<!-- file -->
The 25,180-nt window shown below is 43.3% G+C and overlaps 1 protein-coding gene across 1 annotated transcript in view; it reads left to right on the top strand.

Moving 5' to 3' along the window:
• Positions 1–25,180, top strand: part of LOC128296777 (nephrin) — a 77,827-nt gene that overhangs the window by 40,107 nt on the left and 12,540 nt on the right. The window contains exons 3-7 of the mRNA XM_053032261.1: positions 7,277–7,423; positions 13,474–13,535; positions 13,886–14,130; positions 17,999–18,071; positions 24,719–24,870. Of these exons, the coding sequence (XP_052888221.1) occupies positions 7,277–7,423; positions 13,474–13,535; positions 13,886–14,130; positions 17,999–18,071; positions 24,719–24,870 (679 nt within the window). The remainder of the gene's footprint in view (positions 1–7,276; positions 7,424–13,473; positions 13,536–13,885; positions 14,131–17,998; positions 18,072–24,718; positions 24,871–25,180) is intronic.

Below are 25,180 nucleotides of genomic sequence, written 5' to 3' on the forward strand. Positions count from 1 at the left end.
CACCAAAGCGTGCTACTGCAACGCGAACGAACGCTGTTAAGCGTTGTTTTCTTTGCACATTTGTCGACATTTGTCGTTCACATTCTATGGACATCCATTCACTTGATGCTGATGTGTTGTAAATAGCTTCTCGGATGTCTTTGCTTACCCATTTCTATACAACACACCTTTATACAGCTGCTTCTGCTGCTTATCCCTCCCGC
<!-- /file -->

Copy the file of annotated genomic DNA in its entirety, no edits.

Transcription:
The 25,180-nt window shown below is 43.3% G+C and overlaps 1 protein-coding gene across 1 annotated transcript in view; it reads left to right on the top strand.

Moving 5' to 3' along the window:
• Positions 1–25,180, top strand: part of LOC128296777 (nephrin) — a 77,827-nt gene that overhangs the window by 40,107 nt on the left and 12,540 nt on the right. The window contains exons 3-7 of the mRNA XM_053032261.1: positions 7,277–7,423; positions 13,474–13,535; positions 13,886–14,130; positions 17,999–18,071; positions 24,719–24,870. Of these exons, the coding sequence (XP_052888221.1) occupies positions 7,277–7,423; positions 13,474–13,535; positions 13,886–14,130; positions 17,999–18,071; positions 24,719–24,870 (679 nt within the window). The remainder of the gene's footprint in view (positions 1–7,276; positions 7,424–13,473; positions 13,536–13,885; positions 14,131–17,998; positions 18,072–24,718; positions 24,871–25,180) is intronic.

Below are 25,180 nucleotides of genomic sequence, written 5' to 3' on the forward strand. Positions count from 1 at the left end.
CACCAAAGCGTGCTACTGCAACGCGAACGAACGCTGTTAAGCGTTGTTTTCTTTGCACATTTGTCGACATTTGTCGTTCACATTCTATGGACATCCATTCACTTGATGCTGATGTGTTGTAAATAGCTTCTCGGATGTCTTTGCTTACCCATTTCTATACAACACACCTTTATACAGCTGCTTCTGCTGCTTATCCCTCCCGC